(Reuters) - Hasbro Inc (HAS.O) touted a series of toys based on the fourth “Transformers” sequel and other upcoming films, overshadowing concern about its weak North American holiday season and sending its shares up nearly 6 percent.
Earlier on Monday, the stock had fallen after the maker of Nerf foam toys and Monopoly board games posted lower-than-expected results for the fourth quarter, when the company and its peers typically make about 40 percent of their annual revenue.
“2014 is the first of a robust multiyear entertainment slate for our boys brands,” Hasbro Chief Executive Officer Brian Goldner said on a call with analysts and investors.
“Transformers: Age of Extinction” is scheduled for release in the summer and will feature new characters and story lines.
Hasbro also has rights to make toys tied to movies from Marvel Studios, including “Captain America: The Winter Soldier” and a new franchise called “Guardians of the Galaxy,” as well as Sony’s “The Amazing Spider-Man 2.”
Many on Wall Street chose to focus on Hasbro’s growth prospects in 2014 rather than the holiday weakness.
“The bull story on this has been about 2014,” said MKM Partners LLC analyst Eric Handler. “People are feeling good about 2014.”
He said he saw more catalysts for growth for the second-largest U.S. toy company over larger rival Mattel Inc (MAT.O) this year.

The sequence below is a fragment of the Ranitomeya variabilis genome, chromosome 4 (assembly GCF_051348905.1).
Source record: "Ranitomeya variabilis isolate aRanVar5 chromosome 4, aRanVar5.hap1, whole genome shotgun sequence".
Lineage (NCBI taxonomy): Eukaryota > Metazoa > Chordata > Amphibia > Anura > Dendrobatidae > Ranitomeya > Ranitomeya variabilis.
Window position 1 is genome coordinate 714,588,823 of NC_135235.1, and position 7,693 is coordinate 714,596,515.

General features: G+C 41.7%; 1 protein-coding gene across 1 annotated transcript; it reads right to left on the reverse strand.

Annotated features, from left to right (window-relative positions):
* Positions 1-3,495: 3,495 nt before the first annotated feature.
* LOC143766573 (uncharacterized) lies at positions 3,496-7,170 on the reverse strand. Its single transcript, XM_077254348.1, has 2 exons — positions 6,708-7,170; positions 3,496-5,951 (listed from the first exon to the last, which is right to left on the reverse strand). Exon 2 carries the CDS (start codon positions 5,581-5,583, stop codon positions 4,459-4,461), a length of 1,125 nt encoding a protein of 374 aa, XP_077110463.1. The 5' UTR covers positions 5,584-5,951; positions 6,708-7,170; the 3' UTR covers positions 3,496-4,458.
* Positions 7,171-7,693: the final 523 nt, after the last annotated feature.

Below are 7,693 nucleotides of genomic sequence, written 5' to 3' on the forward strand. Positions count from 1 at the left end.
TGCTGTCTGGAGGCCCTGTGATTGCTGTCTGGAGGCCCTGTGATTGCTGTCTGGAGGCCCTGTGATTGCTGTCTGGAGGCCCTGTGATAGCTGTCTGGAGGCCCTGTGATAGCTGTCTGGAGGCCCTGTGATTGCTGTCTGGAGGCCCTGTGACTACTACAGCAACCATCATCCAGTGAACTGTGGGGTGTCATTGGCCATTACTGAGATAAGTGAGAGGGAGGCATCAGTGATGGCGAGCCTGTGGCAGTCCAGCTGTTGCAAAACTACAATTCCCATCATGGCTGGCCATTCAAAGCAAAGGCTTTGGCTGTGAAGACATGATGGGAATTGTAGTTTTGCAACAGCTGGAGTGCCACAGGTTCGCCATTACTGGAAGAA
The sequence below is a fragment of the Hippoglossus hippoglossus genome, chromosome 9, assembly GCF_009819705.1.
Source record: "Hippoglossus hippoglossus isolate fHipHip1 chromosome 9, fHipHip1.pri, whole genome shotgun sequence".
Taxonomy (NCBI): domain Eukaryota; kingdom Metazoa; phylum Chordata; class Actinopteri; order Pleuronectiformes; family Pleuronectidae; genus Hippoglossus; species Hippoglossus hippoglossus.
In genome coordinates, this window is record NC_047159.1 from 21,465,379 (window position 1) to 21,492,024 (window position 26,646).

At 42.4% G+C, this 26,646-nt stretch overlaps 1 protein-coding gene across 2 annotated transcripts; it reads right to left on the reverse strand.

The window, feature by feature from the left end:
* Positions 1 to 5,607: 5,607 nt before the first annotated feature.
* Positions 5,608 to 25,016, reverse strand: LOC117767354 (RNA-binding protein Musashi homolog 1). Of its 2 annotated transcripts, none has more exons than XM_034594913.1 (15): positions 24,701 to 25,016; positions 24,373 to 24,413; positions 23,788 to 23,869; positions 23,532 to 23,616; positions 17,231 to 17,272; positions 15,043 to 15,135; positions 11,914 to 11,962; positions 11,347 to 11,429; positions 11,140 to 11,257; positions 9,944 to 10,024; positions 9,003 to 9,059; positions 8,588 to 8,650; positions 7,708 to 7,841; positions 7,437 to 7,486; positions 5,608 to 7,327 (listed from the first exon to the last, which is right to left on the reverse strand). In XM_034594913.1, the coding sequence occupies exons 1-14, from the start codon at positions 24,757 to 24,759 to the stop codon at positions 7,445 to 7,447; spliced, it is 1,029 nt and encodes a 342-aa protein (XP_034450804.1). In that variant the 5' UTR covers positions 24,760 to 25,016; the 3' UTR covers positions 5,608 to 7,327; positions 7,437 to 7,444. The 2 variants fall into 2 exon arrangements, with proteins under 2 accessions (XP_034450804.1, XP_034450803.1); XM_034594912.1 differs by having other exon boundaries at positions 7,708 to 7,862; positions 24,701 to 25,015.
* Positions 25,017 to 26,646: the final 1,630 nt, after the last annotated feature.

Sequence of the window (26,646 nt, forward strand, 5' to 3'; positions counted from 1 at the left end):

Hasbro is also bound to gain from its partnership with Lucasfilm, which will unveil the new “Star Wars Rebels” television series in late 2014, analysts said.
The latest U.S. holiday season turned out to be one of the weakest since 2008, when the U.S. economy was reeling from a recession. Bad weather, limited discretionary dollars for many shoppers and six fewer days between Thanksgiving and Christmas in 2013 hurt sales for many companies.
Mattel missed analysts’ expectations in the quarter covering the key selling season.
Hasbro said its net earnings fell to $129.8 million, or 98 cents a share, in the fourth quarter from $130.3 million, or 99 cents a share, a year earlier.
Excluding restructuring charges and other items, Hasbro earned $1.12 a share, missing the analysts’ average estimate of $1.22, according to Thomson Reuters I/B/E/S.
Sales were flat at $1.28 billion, while analysts expected $1.30 billion.
Industrywide, demand was particularly weak for action figures and preschool toys, two important categories for Mattel and Hasbro.
Shares of Hasbro were up 5.8 percent at $53.02 in midday trading.
Reporting by Dhanya Skariachan; Editing by Lisa Von Ahn